While the bodies on display in The Tudors are really something to behold, the acting skill held within them is also top-notch. Now while I’m a purist for accuracy with this story, I was pleasantly surprised at how much I loved the acting, with one unfortunate exception: I do not think Jonathan Rhys Meyers was the right choice for Henry the VIII. While I don’t believe a morbidly obese man should have been Henry for “authenticity” I would at least expect someone intimidating, someone imposing, and someone you definitely don’t want to dick around with. While Rhys Meyers is good at being the lover of ladies, and acting like a spoiled brat, he just isn’t able to achieve that aura of menace to instill fear into his enemies.
On the other hand, the rest of the cast is amazing in their roles. Sam Neill shines as Cardinal Wolsey, and while I will always remember him fondly as Dr. Alan Grant in Jurassic Park, I enjoy his backstabbing Cardinal character. Maria Doyle Kennedy is beautiful as the neglected Queen Catherine. You can just see the pain in her eyes every time Henry looks at another woman. I would expect an Emmy nomination for this one. Elegant Natalie Dormer is our Anne Boleyn, and while she’s no Genevieve Bujold she is a great Anne. She is so innocent and alluring, you want to be around her, but you know she can stab you in the back as soon as look at you.
Henry’s “boys” are also great fun to watch. The trio of young men, with Henry at the helm is definitely the comic relief but they each have their moments coming up to have their own story arc. The standout for me is the dashing Henry Cavill as Charles Brandon. In history he’s executed for sleeping with the King’s sister, and with Cavill in the role I can definitely see how he can be a seducer. His character doesn’t get the beginning of a story until the third episode. At first you simply see him as a man screwing anything that moves, even the Duke of Buckingham’s daughter to disastrous results. But when Henry’s sister Margaret (Gabrielle Anwar) shows up in the second episode, you know there’s going to be trouble. By the time Brandon is given the role of giving Henry’s sister to the King of Portugal in the third episode, you can definitely see where their relationship is going.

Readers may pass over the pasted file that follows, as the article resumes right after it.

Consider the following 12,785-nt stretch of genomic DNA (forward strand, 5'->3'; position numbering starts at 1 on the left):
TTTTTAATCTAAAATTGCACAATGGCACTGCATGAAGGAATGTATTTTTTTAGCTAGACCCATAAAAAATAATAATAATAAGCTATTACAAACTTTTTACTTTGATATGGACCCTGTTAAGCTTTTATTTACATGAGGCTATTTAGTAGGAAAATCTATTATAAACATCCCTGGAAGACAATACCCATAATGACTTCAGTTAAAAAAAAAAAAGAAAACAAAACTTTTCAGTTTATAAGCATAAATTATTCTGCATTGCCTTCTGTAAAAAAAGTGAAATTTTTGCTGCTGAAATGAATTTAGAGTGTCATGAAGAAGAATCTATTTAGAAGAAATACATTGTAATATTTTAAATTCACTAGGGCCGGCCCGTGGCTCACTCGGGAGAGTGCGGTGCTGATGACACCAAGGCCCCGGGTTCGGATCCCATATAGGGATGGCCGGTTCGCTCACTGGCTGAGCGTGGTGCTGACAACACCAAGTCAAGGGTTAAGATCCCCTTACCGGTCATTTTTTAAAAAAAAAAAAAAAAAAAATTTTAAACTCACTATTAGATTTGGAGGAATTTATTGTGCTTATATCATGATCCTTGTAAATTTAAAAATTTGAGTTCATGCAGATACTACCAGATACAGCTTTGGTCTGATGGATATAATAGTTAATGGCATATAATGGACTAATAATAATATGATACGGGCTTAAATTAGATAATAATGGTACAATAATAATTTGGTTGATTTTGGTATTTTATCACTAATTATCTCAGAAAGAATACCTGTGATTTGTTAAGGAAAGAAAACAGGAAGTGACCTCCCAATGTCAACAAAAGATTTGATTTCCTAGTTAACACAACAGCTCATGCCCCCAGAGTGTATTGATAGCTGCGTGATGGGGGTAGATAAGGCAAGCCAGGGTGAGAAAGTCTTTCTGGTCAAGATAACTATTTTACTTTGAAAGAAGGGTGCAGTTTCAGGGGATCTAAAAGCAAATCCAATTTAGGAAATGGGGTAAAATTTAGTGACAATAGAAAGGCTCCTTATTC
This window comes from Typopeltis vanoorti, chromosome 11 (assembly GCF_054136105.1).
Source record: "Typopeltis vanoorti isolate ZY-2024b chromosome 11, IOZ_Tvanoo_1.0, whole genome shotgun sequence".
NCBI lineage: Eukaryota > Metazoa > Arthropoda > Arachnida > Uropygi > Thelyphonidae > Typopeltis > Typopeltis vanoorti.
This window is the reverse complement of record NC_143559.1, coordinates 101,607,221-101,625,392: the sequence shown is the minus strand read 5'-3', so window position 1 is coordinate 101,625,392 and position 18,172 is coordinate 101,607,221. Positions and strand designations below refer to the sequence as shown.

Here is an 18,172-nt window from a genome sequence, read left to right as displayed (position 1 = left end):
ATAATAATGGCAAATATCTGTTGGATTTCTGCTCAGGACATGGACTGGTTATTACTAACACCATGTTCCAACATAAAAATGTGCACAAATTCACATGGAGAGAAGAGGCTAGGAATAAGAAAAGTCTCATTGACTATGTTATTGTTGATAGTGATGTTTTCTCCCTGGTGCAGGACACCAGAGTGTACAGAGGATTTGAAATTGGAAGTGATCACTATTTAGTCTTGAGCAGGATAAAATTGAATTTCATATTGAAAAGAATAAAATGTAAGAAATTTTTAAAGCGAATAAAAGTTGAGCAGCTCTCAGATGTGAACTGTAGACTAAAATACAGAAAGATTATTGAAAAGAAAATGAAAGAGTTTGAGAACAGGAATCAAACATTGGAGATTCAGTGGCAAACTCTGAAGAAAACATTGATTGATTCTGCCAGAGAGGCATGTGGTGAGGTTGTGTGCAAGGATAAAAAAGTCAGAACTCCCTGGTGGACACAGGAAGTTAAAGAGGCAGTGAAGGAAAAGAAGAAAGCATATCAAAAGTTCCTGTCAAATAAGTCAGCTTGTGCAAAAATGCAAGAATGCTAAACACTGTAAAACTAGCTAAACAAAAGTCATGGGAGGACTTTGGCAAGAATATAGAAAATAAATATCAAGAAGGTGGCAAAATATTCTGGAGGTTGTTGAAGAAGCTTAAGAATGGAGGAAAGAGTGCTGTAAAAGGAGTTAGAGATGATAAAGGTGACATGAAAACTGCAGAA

This, in a nutshell, is what makes The Tudors so special. You assume the story will involve just Anne and Henry but there are so many other characters to get behind. I love Charles Brandon’s story arc just as much as the main story. There’s a little something for everyone in this show and you’re seriously missing out if you don’t experience an episode. My only sadness is that this conflicts with my original love, Entourage, but I guess that’s what TIVO’s for.
Author: Kristen Lopez, Editor in Chief
Kristen Lopez is the editor-in-chief of CC2K and a freelance pop culture essayist. Her work has appeared on Roger Ebert, The Hollywood Reporter, and The Daily Beast. When she’s not burning down Film Twitter she runs two podcasts, the female-centric film show Citizen Dame, and the classic film-themed Ticklish Business.